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The Raise Negotiation: 9 Possible Responses for Managers

Empty Conference RoomIn the last few weeks, I’ve heard two great stories regarding employees asking for a raise that boggle my mind.

The first story is from a manager who told me that an employee who was on a corrective action plan came into his office and stated, “Since I’m handling two additional assignments, I feel I deserve a raise.” This manager correctly handled the request by responding, “We do not consider requests for raises from employees who are currently on corrective action plans.”

The second story comes from a CEO who told us that one of her employees came to her and announced, “I’m not happy working here and I’m thinking about leaving. The only way I would consider staying is if you were to give me a 30 percent raise.” In this case, the CEO felt that she couldn’t live without the employee and gave in, giving up 30 percent more salary to ensure the employee stayed with the company.

Asking your manager for a raise is a high risk maneuver. Although people tell employees that, “It never hurts to ask,” the reality can be harsh. If the answer is no, the manager could harbor resentment about being asked for a raise by an ungrateful employee and the employee could be disheartened because the manager doesn’t see the value in their contributions. When this happens, the negotiation has a high potential to end up in lose-lose.

At some point in their career, every manager has had an employee come to them and ask for a raise. It’s usually requested at a time when the manager hasn’t had time to think through an appropriate response to the request. So what should they do?

Here are nine strategies for successfully countering or negotiating with an employee over a requested raise:

  1. Ask good questions: “What makes you feel that you are not compensated appropriately?” “Do you have supporting data that confirms you have taken on additional responsibilities, or that you are not compensated adequately based on your experience or compared to people in your similar position?”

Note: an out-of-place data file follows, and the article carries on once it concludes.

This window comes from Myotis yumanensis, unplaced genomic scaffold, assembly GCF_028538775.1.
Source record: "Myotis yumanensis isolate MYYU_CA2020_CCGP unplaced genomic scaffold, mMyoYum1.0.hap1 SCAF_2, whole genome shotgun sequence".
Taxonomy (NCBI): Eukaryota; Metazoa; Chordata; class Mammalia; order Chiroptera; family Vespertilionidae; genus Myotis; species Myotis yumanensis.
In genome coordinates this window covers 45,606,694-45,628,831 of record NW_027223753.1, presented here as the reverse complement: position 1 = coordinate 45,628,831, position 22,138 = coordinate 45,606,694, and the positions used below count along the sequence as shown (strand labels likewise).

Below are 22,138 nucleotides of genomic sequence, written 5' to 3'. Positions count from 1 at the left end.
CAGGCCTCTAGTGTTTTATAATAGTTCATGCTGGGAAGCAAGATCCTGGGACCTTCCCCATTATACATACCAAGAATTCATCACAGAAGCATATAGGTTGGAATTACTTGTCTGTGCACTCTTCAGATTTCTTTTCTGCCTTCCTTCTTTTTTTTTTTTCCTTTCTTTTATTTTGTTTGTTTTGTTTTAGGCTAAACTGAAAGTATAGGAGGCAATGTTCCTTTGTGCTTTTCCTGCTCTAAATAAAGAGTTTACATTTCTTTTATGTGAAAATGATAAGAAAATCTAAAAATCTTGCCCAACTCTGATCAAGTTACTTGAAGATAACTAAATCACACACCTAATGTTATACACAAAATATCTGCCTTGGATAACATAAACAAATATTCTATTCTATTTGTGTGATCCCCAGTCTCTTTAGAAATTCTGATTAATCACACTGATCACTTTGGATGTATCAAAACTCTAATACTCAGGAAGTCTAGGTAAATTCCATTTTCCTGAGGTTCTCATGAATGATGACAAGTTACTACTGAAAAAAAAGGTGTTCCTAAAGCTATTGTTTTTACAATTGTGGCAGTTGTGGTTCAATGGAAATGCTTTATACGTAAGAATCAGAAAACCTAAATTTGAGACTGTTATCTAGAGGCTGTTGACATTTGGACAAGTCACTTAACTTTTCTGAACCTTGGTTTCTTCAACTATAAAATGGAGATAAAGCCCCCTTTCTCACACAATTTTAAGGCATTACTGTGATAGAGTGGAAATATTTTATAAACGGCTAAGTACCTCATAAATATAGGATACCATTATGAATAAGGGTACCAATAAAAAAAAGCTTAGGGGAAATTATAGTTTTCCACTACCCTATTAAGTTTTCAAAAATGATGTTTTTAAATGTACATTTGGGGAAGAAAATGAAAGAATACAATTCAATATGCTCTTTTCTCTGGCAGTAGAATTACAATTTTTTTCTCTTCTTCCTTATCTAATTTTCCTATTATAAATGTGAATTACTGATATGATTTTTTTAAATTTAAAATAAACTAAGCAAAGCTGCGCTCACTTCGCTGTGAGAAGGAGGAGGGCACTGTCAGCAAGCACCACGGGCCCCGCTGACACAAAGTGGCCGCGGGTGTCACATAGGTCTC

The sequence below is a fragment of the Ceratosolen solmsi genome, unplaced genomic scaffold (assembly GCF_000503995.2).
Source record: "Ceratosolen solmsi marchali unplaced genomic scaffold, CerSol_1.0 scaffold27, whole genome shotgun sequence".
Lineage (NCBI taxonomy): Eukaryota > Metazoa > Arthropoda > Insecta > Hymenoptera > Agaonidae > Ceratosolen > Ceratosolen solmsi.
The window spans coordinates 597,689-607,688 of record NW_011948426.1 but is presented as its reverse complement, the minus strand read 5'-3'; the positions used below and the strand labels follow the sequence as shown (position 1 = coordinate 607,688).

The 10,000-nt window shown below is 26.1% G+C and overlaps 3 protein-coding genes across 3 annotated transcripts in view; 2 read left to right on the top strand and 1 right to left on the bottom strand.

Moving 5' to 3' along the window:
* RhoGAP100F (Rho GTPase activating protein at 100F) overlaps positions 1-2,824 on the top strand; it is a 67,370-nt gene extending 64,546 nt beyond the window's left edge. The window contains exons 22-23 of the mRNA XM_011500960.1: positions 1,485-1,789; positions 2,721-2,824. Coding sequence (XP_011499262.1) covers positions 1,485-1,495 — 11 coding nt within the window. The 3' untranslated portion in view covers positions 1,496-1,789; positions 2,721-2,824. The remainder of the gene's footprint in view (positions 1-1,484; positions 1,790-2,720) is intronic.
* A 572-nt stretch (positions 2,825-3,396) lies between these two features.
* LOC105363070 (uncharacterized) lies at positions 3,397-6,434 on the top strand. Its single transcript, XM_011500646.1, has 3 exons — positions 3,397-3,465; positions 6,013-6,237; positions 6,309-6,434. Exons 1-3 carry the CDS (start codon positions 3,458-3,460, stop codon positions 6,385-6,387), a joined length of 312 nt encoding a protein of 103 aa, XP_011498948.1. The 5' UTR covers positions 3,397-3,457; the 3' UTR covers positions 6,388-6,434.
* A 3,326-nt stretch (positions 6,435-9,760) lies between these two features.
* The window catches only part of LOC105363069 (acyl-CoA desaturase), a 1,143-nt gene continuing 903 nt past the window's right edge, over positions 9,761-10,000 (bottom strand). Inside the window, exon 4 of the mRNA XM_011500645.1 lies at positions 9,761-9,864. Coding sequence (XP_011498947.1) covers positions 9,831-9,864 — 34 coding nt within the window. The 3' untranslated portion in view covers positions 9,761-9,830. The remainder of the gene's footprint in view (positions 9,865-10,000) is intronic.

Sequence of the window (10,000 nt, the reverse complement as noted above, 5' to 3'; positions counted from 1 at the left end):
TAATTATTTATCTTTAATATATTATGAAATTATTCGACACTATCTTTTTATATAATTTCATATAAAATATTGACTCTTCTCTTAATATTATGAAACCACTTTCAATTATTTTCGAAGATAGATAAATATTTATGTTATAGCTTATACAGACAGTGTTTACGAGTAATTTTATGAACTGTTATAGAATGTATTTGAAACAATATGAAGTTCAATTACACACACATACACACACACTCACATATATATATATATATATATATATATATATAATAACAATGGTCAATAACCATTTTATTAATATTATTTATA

2. Don’t reward poor performance: The worst thing a manager can do is give a raise of any amount to someone who falls short in meeting performance expectations. Keep in a mind that a raise is a reward, not a given. If you say “no,” the employee will not be happy. That means that you need to be proactive in dealing with performance related issues, and if the employee doesn’t significantly change their behavior, share them with a competitor.

  3. Provide a conditional no but build them a bridge to the future: I like this strategy the most because it makes the raise dependent on conditions. A great way to phrase this response would be, “I can’t give you a raise at this time, but if you successfully complete these additional assignments on time, then I feel a raise would be warranted.”

  4. Give them a reward in heaven: Another option is to tell the employee that you feel they’re doing a great job, but since additional money is not in the budget for raises, you’re unable to provide them with a raise at this time. BUT, next year, you’ll make sure that he or she is taken care of financially.

  5. Kill them with facts and statistics: Pull out the market data and compra ratios that tell the employee they are adequately compensated for the job they currently do. If you find data illustrating that they are over compensated, let them know you’re hesitant to bring up their request with Human Resources for fear that someone in HR will redline or red circle their position, making them ineligible for even a cost of living raise.

  6. Make sure the employee considers the entire paycheck: In today’s world, benefits are quickly becoming a significant expense to organizations. When you show an employee the value of their health care plan, retirement benefits as well as the flexibility you provide in both leadership and their schedule, an employee needs to determine the value of those items that are not included in the paycheck. If an employee threatens to leave over a five percent raise (the average raise that employees leave companies for) when they have health and retirement benefits that contribute to 10 percent of their salary or more, the decision regarding the full pay package needs to be revisited.

  7. Tell the employee that you’ll think about their request and get back to them later: If you feel you’re unprepared to provide an objective response or to make a good decision, you’re much better off buying yourself some time rather than providing a half-thought out answer on the spot.

  8. Give them a raise before they ask: My goal is to think about my employees and the value they bring to the organization, and give them an appropriate raise before they ask. No manager wants their best employees to leave.

  9. When in doubt, ask yourself: How easy would it be for me to replace this person if they left because they were not happy about me saying “no” to a raise? How much would it cost me in the search for a new employee or in loss of business? Some positions are much easier to replace than others.

Will the employee be successful in obtaining their raise? It all depends on the timing of the request, how happy the supervisor is with the employee’s performance, and who is least committed to the relationship. As always, the side who is least committed to the relationship holds the most power.

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